https://www.sciencemag.org/news/201...ly_2019-01-25&et_rid=394299689&et_cid=2620501
 

Ibis

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[SIZE=4 said:
New remains discovered at site of famous Neanderthal ‘flower burial’[/SIZE]
By Elizabeth CulottaJan. 22, 2019 , 3:45 PM

For tens of thousands of years, the high ceilings, flat earthen floor, and river view of Shanidar Cave have beckoned to ancient humans. The cave, in the Zagros Mountains of northern Iraq, once sheltered at least 10 Neanderthals, who were unearthed starting in the 1950s. One skeleton had so many injuries that he likely needed help to survive, and another had been dusted with pollen, suggesting someone had laid flowers at the burial. The rare discovery ushered in a new way of thinking about Neanderthals, who until then had often been considered brutes. “Although the body was archaic, the spirit was modern,” excavator Ralph Solecki wrote of Neanderthals, in Science, in 1975. But some scientists doubted the pollen was part of a flower offering, and others questioned whether Neanderthals even buried their dead.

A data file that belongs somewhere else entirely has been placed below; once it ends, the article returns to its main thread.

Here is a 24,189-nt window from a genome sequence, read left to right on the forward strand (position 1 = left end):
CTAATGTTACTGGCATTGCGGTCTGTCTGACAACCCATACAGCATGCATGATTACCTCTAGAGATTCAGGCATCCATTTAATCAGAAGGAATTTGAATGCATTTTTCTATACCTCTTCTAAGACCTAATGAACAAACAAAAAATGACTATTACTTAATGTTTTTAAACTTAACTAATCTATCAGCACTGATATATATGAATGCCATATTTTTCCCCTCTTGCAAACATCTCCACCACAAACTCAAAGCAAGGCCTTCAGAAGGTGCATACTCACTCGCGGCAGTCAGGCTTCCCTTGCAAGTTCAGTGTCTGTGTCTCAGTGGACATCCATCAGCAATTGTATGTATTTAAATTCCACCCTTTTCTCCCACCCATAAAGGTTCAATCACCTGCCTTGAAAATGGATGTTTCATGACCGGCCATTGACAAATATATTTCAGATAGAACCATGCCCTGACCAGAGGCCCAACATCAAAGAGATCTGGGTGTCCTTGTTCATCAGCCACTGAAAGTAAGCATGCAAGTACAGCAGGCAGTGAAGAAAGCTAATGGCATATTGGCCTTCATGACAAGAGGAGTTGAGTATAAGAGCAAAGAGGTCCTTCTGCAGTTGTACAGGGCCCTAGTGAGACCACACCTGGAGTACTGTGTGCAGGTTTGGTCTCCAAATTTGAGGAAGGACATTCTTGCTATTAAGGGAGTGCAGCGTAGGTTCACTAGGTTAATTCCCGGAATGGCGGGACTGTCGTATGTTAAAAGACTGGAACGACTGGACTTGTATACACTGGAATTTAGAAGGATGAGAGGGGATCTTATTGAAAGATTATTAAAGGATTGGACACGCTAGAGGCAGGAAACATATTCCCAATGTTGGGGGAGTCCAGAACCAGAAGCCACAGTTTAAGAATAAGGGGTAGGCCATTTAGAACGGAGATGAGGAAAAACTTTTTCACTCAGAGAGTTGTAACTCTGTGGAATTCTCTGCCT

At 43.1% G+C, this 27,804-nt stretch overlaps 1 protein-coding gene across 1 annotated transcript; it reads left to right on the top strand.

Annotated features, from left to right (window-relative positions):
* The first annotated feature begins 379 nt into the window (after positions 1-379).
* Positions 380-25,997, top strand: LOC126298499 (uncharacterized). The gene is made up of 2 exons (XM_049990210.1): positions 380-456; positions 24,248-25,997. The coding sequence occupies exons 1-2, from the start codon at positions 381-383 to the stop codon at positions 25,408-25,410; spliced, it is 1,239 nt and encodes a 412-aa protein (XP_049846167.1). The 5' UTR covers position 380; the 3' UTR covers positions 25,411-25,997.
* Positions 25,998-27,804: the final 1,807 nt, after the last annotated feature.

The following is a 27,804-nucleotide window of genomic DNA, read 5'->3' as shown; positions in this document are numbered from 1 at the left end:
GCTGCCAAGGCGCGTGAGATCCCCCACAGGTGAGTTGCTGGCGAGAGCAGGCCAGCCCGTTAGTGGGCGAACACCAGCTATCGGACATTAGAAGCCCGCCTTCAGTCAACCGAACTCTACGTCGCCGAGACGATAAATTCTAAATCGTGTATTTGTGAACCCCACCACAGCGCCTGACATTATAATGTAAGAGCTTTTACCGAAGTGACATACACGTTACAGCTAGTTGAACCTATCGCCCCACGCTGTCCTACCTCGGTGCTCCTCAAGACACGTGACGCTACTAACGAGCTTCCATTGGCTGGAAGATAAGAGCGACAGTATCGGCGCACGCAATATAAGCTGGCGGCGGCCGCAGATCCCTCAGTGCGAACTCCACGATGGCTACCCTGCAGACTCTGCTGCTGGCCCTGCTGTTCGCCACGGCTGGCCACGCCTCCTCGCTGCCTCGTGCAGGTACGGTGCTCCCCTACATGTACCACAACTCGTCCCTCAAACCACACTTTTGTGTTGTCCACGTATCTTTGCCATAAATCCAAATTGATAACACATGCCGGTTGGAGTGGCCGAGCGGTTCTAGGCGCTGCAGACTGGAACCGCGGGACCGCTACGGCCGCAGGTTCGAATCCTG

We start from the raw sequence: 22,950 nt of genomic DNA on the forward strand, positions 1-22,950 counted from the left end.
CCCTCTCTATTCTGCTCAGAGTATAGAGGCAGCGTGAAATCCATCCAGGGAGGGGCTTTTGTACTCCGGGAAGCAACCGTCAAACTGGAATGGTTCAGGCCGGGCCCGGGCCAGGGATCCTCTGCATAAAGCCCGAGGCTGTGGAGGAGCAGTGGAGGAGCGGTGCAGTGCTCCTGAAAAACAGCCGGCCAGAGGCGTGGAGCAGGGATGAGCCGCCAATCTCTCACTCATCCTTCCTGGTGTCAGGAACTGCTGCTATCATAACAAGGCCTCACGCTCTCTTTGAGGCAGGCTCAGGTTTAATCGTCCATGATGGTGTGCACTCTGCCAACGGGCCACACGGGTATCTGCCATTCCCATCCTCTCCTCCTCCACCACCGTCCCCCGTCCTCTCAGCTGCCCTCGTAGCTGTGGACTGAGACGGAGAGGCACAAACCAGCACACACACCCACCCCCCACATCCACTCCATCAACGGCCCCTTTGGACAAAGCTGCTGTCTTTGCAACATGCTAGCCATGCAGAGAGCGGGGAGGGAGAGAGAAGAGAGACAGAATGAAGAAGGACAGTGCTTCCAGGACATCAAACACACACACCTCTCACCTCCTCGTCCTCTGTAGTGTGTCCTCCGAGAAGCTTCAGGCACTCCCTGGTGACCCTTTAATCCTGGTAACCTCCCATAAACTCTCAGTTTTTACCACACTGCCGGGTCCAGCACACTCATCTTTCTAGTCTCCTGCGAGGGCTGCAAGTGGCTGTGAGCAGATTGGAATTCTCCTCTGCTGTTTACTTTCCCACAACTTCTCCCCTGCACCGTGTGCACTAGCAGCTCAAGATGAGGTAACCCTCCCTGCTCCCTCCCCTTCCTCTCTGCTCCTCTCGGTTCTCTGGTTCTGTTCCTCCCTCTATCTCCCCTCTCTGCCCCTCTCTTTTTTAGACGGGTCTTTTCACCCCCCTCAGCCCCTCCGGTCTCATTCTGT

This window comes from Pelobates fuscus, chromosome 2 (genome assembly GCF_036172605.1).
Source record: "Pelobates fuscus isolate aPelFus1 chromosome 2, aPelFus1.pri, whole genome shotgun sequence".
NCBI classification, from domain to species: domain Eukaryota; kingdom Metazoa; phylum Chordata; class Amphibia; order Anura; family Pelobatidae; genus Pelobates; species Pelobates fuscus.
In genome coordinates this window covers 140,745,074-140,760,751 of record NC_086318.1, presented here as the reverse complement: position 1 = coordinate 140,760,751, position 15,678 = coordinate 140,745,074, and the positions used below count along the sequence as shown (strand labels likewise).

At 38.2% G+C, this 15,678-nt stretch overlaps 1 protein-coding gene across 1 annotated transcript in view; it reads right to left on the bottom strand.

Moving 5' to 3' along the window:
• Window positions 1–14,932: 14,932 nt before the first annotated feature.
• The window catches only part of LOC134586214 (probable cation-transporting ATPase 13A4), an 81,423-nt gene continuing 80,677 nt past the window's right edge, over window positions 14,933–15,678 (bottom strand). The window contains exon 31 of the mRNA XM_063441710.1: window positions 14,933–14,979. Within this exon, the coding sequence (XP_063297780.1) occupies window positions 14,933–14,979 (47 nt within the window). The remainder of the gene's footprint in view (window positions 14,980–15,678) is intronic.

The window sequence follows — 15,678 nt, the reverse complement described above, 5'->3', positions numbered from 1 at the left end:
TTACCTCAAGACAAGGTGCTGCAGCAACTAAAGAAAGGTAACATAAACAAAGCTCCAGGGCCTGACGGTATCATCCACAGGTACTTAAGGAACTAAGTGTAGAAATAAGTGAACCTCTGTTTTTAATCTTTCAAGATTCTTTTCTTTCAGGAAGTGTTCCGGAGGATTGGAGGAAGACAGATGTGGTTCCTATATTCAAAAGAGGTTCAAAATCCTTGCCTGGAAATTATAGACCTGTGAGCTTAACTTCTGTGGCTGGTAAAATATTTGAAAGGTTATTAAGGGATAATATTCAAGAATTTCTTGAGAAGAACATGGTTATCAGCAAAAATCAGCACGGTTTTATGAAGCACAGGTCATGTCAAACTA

In 2014, researchers headed back to Shanidar to re-excavate, and found additional Neanderthal bones. Then, last fall, they unearthed another Neanderthal with a crushed but complete skull and upper thorax, plus both forearms and hands.
Has anyone considered the possibility that Shanidar Cave is really a mass grave of genocide victims, with pollen having been used to hex one of the deceased and prevent him/her rising from the grave to wreak vengeance on the murderers? That would account for the awful injuries, and reassert the previous theory that Neanderthals weren't culturally sophisticated enough to use flowers as symbols linked to death. Just sayin'. :crazy:
 

EnolaGaia

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Wouldn't using pollen as a preventive hex require at least as much abstract symbolic association as linking flowers to death?

Also ... Pollen is reputed to be a powerful medicine in some historical / alternative medical traditions. Could the one body dusted with pollen be exhibiting traces of treatment rather than interment?
 

Mikefule

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Has anyone considered the possibility that Shanidar Cave is really a mass grave of genocide victims, with pollen having been used to hex one of the deceased and prevent him/her rising from the grave to wreak vengeance on the murderers? That would account for the awful injuries, and reassert the previous theory that Neanderthals weren't culturally sophisticated enough to use flowers as symbols linked to death. Just sayin'. :crazy: